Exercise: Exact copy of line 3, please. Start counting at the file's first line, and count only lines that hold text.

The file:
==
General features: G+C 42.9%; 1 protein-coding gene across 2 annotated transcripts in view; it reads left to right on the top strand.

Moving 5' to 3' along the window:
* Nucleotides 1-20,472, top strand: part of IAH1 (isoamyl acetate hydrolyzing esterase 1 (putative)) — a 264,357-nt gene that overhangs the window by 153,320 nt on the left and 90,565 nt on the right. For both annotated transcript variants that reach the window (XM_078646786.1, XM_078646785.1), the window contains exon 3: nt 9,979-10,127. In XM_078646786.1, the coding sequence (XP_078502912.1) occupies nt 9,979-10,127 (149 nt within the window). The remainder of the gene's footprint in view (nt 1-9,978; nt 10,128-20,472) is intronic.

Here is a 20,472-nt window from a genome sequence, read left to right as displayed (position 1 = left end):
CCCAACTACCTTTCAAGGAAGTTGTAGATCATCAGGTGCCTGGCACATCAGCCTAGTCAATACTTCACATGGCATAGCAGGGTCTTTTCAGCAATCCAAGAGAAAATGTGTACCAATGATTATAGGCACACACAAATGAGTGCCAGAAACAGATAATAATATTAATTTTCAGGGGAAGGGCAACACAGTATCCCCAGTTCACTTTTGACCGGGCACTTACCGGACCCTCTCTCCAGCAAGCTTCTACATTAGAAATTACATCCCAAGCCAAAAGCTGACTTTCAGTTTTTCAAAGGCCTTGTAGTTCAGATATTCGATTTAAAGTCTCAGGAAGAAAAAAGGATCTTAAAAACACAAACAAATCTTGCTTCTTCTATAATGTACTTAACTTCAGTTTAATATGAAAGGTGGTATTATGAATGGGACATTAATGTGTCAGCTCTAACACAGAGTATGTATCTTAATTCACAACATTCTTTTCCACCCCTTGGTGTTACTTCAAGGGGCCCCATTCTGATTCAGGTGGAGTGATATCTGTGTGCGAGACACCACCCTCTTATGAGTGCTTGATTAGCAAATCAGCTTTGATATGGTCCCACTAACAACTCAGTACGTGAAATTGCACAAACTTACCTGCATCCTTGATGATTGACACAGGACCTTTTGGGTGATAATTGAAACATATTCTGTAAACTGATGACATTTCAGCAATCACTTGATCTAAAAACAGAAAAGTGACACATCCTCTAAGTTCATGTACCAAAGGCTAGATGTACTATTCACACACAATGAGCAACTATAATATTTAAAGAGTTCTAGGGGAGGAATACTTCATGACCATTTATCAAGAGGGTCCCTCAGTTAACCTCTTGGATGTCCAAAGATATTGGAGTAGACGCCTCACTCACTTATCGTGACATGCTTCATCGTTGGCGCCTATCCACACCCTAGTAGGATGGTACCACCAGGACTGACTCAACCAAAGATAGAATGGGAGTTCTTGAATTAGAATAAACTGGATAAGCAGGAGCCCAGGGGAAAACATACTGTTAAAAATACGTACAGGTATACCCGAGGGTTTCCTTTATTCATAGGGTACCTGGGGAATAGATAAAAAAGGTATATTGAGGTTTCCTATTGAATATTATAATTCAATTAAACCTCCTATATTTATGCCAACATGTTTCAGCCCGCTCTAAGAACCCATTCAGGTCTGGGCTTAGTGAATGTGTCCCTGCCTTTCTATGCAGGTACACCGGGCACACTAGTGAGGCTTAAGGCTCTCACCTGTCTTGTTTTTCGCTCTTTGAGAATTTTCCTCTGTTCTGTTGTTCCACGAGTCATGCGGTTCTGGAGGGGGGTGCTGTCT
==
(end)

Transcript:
* Nucleotides 1-20,472, top strand: part of IAH1 (isoamyl acetate hydrolyzing esterase 1 (putative)) — a 264,357-nt gene that overhangs the window by 153,320 nt on the left and 90,565 nt on the right. For both annotated transcript variants that reach the window (XM_078646786.1, XM_078646785.1), the window contains exon 3: nt 9,979-10,127. In XM_078646786.1, the coding sequence (XP_078502912.1) occupies nt 9,979-10,127 (149 nt within the window). The remainder of the gene's footprint in view (nt 1-9,978; nt 10,128-20,472) is intronic.